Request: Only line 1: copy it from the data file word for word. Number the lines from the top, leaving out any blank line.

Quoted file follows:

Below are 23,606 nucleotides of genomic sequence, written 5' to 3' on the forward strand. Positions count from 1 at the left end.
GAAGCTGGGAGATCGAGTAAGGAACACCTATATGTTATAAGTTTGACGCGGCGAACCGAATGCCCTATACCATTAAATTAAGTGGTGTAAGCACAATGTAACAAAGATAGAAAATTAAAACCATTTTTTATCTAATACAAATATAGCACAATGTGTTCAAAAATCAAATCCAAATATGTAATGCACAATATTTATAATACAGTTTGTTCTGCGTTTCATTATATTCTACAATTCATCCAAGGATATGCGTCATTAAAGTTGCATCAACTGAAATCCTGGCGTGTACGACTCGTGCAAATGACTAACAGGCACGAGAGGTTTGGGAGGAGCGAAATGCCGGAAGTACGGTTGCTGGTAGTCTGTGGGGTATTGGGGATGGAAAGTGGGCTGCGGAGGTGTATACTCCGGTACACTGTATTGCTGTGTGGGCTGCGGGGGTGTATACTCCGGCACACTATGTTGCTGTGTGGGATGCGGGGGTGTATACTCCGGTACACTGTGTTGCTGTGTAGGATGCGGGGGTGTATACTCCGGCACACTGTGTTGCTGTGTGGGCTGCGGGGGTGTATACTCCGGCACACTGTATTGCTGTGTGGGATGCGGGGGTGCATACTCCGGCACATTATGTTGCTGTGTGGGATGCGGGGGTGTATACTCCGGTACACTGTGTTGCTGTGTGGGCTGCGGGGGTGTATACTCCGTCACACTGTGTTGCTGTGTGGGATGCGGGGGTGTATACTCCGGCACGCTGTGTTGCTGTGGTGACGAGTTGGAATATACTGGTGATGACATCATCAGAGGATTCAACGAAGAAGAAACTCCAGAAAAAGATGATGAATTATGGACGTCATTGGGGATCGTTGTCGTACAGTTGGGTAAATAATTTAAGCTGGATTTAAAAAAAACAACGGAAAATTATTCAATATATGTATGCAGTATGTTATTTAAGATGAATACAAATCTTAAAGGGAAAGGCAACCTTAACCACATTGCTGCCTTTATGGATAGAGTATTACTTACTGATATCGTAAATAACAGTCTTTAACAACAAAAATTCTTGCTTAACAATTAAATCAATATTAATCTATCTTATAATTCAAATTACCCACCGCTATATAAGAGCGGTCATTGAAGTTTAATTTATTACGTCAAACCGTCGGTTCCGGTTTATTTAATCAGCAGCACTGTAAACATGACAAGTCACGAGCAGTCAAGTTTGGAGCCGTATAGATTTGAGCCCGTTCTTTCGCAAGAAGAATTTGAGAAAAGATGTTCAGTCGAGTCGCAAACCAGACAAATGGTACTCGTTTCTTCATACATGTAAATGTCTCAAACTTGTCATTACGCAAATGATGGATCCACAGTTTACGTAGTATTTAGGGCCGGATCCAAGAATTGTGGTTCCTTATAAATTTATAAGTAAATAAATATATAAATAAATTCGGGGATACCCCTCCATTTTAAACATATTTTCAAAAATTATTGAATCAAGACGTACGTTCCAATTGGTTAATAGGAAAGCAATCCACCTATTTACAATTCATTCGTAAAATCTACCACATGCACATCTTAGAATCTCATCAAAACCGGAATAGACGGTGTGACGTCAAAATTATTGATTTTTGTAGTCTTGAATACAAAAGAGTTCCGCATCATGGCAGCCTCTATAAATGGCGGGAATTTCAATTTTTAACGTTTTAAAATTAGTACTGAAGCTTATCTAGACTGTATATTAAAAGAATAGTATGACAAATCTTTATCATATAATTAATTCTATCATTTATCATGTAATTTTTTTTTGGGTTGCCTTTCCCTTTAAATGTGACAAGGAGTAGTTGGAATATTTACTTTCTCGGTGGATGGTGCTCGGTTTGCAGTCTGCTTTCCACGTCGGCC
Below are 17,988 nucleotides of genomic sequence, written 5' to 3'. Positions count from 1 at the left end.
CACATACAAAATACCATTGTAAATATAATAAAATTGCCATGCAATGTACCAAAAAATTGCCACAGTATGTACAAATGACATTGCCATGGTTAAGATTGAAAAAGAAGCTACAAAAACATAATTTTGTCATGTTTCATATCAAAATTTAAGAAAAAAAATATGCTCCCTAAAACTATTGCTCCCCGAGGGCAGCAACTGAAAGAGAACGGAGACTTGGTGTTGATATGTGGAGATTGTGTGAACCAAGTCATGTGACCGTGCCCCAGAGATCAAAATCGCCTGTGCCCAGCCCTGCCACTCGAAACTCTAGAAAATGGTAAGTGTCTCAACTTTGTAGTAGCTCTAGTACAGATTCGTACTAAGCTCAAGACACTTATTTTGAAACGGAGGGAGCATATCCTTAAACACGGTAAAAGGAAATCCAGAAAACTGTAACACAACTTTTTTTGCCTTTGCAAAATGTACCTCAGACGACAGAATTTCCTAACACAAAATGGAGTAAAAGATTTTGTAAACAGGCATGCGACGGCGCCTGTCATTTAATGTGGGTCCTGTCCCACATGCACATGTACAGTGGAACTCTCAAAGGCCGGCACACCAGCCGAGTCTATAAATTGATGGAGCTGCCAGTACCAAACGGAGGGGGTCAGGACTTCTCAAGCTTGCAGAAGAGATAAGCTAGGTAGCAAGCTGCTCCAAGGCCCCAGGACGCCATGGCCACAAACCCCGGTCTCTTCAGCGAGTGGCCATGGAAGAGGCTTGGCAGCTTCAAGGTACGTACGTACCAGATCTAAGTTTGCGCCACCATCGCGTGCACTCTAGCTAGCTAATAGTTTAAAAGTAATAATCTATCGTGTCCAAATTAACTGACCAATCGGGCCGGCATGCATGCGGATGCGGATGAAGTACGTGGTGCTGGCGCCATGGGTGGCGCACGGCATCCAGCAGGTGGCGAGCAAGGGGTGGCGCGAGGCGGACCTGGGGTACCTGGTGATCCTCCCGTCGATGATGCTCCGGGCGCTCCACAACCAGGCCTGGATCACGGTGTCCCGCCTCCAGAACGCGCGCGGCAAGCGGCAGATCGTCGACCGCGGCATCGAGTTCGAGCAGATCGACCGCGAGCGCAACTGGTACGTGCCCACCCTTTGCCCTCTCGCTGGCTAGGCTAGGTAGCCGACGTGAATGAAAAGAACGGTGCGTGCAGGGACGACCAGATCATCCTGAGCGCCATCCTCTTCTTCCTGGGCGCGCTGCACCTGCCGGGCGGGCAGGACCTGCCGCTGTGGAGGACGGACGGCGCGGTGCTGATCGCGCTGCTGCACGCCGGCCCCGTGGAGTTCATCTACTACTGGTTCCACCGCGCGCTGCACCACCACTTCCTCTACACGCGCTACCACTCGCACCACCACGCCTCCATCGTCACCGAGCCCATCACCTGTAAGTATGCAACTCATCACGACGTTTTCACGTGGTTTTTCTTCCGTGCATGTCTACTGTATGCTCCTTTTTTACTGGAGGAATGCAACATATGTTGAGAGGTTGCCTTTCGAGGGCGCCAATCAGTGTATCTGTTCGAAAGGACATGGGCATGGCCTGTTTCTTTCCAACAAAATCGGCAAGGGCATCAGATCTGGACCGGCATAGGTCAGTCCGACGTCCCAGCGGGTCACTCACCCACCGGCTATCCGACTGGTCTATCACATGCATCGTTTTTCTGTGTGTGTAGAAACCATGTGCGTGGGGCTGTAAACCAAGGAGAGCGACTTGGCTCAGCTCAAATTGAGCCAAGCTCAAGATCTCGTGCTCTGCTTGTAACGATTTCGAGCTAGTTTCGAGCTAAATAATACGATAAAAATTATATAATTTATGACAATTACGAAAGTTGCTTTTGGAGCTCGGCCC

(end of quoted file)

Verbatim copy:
Below are 23,606 nucleotides of genomic sequence, written 5' to 3' on the forward strand. Positions count from 1 at the left end.